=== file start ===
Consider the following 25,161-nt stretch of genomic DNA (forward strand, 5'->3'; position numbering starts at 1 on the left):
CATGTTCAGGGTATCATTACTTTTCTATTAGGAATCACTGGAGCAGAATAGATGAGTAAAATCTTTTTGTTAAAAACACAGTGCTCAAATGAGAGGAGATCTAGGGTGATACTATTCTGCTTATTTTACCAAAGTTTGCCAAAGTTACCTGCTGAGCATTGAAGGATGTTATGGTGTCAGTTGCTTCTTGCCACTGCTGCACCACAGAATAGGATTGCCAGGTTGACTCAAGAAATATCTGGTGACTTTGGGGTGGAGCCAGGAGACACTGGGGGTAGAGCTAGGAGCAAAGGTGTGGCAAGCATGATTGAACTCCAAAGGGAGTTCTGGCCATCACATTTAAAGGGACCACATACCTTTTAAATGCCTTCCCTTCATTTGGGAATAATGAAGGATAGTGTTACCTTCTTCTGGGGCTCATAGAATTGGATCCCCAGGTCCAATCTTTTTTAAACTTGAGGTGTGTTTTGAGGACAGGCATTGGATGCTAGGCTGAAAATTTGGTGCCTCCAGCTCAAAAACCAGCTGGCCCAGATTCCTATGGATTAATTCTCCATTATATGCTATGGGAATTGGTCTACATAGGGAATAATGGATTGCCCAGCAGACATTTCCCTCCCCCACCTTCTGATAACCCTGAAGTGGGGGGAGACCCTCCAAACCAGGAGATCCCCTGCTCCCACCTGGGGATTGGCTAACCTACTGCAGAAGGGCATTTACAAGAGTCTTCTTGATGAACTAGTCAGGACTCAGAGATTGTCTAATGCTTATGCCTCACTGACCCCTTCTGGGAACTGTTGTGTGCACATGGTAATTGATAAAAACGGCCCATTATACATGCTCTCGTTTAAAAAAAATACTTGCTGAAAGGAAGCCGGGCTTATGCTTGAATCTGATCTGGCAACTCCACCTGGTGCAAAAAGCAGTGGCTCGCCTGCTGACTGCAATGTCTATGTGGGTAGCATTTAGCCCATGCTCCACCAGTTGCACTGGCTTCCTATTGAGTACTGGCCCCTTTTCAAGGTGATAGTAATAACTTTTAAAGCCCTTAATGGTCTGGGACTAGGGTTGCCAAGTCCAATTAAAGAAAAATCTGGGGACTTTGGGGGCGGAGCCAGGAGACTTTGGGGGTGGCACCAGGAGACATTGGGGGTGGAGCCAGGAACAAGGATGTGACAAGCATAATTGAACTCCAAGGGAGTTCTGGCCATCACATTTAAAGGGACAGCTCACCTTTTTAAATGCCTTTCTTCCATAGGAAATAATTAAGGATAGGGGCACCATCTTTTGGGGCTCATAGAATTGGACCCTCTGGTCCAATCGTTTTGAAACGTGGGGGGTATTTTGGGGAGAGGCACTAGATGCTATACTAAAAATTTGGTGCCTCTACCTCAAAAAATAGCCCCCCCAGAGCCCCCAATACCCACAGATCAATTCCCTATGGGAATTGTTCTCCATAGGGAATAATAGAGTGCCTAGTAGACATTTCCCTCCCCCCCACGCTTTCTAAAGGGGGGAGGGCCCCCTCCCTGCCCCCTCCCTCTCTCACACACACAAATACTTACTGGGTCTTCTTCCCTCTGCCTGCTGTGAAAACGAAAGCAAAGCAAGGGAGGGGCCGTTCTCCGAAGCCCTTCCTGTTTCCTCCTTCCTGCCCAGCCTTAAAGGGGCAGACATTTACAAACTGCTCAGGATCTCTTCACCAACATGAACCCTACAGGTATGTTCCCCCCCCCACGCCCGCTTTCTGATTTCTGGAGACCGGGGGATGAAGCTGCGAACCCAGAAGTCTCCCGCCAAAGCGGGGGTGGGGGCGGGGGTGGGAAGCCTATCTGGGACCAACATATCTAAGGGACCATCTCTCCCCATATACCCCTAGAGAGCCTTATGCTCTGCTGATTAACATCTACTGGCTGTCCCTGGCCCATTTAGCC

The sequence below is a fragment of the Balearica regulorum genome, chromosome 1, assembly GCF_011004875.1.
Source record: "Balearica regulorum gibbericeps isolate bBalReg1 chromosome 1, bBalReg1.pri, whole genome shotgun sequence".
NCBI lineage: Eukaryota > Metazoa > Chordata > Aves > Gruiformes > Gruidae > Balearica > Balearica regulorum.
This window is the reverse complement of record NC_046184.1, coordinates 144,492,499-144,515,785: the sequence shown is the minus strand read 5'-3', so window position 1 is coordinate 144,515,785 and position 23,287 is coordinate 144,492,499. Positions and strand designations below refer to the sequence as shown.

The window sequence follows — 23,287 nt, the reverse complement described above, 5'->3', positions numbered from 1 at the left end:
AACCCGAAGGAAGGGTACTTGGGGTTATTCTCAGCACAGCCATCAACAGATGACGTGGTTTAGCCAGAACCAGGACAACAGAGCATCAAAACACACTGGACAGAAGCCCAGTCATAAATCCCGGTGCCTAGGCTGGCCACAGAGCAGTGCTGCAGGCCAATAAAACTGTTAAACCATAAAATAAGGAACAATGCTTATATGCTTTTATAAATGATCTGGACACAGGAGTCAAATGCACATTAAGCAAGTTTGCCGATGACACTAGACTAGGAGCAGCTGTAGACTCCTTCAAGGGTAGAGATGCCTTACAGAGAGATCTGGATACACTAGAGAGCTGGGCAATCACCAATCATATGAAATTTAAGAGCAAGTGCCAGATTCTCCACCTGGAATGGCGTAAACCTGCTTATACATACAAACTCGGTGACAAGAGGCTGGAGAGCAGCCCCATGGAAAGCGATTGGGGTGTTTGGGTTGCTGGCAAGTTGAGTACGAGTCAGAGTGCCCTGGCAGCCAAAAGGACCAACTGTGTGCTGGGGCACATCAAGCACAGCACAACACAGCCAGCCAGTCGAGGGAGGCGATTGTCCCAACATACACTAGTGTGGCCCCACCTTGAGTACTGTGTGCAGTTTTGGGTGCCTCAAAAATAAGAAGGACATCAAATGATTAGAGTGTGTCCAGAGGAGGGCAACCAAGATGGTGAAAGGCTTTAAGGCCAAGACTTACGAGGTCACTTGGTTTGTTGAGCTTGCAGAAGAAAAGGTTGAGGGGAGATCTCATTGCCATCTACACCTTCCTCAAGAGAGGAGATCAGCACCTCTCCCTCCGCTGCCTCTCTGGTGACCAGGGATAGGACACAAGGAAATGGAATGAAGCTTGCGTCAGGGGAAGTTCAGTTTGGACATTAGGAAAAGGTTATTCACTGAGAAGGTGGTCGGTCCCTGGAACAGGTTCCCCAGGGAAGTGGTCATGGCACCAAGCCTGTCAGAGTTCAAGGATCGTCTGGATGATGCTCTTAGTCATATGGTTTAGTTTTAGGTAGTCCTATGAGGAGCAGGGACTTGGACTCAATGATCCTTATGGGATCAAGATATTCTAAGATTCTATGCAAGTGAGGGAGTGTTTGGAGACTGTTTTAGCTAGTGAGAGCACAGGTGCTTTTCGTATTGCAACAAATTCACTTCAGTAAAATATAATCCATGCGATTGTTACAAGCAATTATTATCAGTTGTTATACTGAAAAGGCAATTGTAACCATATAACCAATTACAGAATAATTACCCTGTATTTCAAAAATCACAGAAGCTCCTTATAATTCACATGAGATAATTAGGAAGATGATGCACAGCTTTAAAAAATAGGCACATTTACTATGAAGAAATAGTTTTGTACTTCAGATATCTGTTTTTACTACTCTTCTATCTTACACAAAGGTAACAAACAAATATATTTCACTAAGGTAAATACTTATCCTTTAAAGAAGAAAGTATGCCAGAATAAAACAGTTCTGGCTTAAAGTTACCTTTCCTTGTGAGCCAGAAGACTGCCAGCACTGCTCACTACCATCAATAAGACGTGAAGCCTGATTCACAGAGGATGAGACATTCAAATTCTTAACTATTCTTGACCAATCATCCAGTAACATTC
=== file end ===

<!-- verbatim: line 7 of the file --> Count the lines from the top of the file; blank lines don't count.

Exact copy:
The window sequence follows — 23,287 nt, the reverse complement described above, 5'->3', positions numbered from 1 at the left end: